“In those meetings, we received a lot of input for the improvement of higher education, youth, science and the position of students, which we recorded and which are our priority in action. Through direct communication in the field with academic staff and students, as well as through long-term monitoring and listening to the voice of the public, which often evaluates the state of education in our society, the need for such processes was recognized. Through visits to higher education institutions and universities in Sarajevo Canton, we collected suggestions for changes, corrections and additions to valid legal and by-laws within the jurisdiction of the ministry. We also held a series of meetings with student representatives in order to hear and record their proposals. All these are indications that will be the basis of the necessary changes, and the main goal is the improvement of higher education in Sarajevo Canton,” says Adna Mesihović, and explains that the necessary changes, the procedure for proposing, evaluating and adopting changes to existing study plans and programs are defined by legal acts and in the exclusive competence of the University of Sarajevo —- so that both the methods of implementation and the results of study programs should be seen as the result of the work of higher education institutions entrusted with the public interest of higher education.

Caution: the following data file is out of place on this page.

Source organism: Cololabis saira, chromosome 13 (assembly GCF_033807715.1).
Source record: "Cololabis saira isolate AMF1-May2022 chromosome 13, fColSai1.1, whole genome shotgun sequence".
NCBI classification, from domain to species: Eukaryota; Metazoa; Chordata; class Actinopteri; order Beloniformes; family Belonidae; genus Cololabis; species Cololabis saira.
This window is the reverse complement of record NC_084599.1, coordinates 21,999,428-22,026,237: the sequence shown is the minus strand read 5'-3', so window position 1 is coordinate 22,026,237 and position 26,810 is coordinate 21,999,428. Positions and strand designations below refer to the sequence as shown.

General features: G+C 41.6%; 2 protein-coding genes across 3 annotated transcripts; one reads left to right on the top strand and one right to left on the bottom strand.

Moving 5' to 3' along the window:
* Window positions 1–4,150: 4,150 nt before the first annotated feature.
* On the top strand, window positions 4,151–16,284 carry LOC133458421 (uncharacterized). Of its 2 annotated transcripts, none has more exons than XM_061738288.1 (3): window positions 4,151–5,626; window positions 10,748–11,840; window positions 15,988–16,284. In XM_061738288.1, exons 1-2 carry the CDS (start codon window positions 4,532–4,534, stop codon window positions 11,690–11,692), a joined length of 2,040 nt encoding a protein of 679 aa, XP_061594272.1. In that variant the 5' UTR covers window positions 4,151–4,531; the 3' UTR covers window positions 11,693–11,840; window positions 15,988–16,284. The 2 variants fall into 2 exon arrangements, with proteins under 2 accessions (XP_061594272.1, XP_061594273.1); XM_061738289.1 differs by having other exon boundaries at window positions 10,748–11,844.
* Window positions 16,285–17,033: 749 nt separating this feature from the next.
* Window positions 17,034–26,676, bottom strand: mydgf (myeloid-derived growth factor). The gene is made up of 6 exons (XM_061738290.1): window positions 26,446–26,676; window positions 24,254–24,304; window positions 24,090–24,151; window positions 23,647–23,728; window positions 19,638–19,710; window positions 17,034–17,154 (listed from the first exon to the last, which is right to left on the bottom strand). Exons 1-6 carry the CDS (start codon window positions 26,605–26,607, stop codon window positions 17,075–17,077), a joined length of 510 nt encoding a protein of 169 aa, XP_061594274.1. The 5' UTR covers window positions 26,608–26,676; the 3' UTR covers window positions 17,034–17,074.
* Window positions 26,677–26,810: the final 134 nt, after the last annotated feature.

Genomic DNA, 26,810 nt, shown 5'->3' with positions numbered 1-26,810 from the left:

“Institutions are obliged to initiate and carry out the evaluation of study programs, at least once after the end of the study cycle in which the program is implemented. Procedures for periodic evaluation, improvement and restructuring of existing study programs have been established and include the opinions of students and other internal and external interested parties (ministries, business and employers, etc.). Public opinion is of the view that it is necessary to increase the acquisition of practical knowledge as an adequate preparation of students for the dynamic and increasingly unpredictable labor market, which implies that the focus of the work of higher education institutions should be partially shifted from theoretical to experiential learning, which includes the acquisition of work experience in the chosen field of study through professional practice programs,” says Minister Mesihović.

He explains that the task of the working group will be to “find legal solutions for some needs of the academic and scientific community, such as the formation of a science fund.”

The need of the academic community, which in our case also constitutes the scientific community, is to enable more funds for scientific research and innovation, which are currently available in the public call for co-financing of scientific research projects (4.3 million KM this year), which the Ministry has been announcing for several years. Also, there is a need for a longer period of conducting research, which is limited by a public call in such a way that the selected projects must be limited in time in accordance with the budget year. One of the solutions that is applied throughout the world, and also in the region, is the formation of a fund for science that would be filled not only from budget funds. The amendments to the Law on Scientific and Research Work will define the legal framework for the establishment of this fund. 

The minister expects both acts by the end of the summer, after which there will be a public discussion and then the parliamentary procedure.